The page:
With all the progress I’ve seen over the course of my 65 years on earth, both in America and in my own heart, there is still, as Sen. McConnell said, much work to be done.

Why is that? Why is our nation’s “original sin” still with us? Why is my heart not completely cleansed of racism?

The answer is rather simple. I am a sinful person – as we all are – and I have to deal with racism in my own heart on that basis. To confess my sin and repent properly, I need to understand a few things.

First, as a former colleague, who is black, reminded me one time, there is only one “race” – the human race. “Race” as a way to distinguish between peoples of different skin color is a recent construct. It only came to be in the last five minutes or so of human history.

Second, the Bible promises that heaven will be filled with “…a great multitude that no one could number, from every nation, from all tribes and peoples and languages…” (Revelation 7:9) There are no divisions in the Kingdom based on skin color, so making such distinctions here on earth is contrary to God’s design for us.

Third, Jesus promised to deliver the oppressed and open the eyes of the blind. In the book of Luke, chapter 4, verse 18, Jesus is in a synagogue quoting from the book of Isaiah, where he reads:

“The Spirit of the Lord is upon me, because he has anointed me to proclaim good news to the poor. He has sent me to proclaim liberty to the captives and recovering of sight to the blind, to set at liberty those who are oppressed, to proclaim the year of the Lord’s favor.”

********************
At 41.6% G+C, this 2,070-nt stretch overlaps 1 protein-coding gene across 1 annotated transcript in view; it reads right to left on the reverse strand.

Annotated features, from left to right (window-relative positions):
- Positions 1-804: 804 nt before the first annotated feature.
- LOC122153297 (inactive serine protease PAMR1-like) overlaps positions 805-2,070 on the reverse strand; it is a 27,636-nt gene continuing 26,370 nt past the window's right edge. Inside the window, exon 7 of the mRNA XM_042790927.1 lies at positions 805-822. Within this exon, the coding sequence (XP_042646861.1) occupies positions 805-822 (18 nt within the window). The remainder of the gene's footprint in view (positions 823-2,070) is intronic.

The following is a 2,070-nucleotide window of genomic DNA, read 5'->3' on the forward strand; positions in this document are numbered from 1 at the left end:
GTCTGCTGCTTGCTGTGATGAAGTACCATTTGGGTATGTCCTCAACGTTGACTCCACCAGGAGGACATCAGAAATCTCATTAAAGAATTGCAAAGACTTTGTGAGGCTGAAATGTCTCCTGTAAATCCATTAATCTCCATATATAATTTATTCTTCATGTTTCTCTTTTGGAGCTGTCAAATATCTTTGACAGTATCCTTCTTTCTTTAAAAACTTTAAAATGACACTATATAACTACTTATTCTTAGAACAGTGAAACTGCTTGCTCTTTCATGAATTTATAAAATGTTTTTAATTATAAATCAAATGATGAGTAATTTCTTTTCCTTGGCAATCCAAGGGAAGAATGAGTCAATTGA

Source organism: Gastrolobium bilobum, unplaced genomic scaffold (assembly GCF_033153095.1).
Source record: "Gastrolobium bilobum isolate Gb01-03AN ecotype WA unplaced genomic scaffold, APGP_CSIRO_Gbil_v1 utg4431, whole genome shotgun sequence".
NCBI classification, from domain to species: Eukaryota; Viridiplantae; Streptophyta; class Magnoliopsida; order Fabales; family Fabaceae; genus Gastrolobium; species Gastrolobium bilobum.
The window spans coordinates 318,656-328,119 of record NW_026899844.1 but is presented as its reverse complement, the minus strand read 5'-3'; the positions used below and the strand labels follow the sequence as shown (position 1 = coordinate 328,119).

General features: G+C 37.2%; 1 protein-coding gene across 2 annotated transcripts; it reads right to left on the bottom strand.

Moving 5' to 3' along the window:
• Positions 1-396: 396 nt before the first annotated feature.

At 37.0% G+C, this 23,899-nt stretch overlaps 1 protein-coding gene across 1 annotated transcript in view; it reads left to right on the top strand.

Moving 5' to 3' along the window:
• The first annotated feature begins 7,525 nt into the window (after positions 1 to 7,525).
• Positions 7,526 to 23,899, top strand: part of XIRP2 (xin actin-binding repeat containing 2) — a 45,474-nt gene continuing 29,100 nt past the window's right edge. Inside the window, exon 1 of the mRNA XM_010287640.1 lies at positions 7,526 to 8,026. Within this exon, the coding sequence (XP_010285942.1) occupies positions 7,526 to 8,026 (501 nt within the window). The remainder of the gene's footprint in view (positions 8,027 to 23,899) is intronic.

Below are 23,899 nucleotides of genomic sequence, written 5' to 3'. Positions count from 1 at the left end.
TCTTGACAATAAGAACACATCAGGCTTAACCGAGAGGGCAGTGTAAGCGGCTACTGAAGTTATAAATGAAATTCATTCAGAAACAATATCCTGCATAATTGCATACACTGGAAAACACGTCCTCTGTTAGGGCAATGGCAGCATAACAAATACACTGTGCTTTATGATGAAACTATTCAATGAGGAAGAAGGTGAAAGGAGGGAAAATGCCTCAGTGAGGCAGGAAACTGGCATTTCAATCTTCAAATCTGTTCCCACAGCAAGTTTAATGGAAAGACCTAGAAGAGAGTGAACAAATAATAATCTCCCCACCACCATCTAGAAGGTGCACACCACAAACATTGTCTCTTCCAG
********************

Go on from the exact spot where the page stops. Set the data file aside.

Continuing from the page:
Then, in a “drop-the-mic” moment, Jesus sat down, and with all eyes on him, said “Today this Scripture has been fulfilled in your hearing.” What a moment that must have been.

Those oppressed by racism gain their liberty by trusting in Jesus. He doesn’t promise to eradicate the oppressors or eliminate the evil of racism. But He promises freedom in the midst of it. That’s powerful.

But what dawned on me as I read that verse in the context of racism is that I am the blind person who needs his eyes opened. On a daily basis.

I’ll never really understand the experiential reality of being black in America. Reading books, articles, social media posts and interviews from black Americans only goes so far in reminding me how woefully short I come as an individual whose skin happens to be a shade lighter than those other folks.

What I do know, however, is that the answer has always been, and continues to be, found in Jesus. May He always bring His promised liberty to my African American friends and countrymen who follow Him from the damage that has been done to them because of racism. And may He also forgive my own participation in that sin, while opening my blind eyes and those of all of us who need to put our shoulder to the plow in doing the hard work of eradicating the scourge of racism from our country.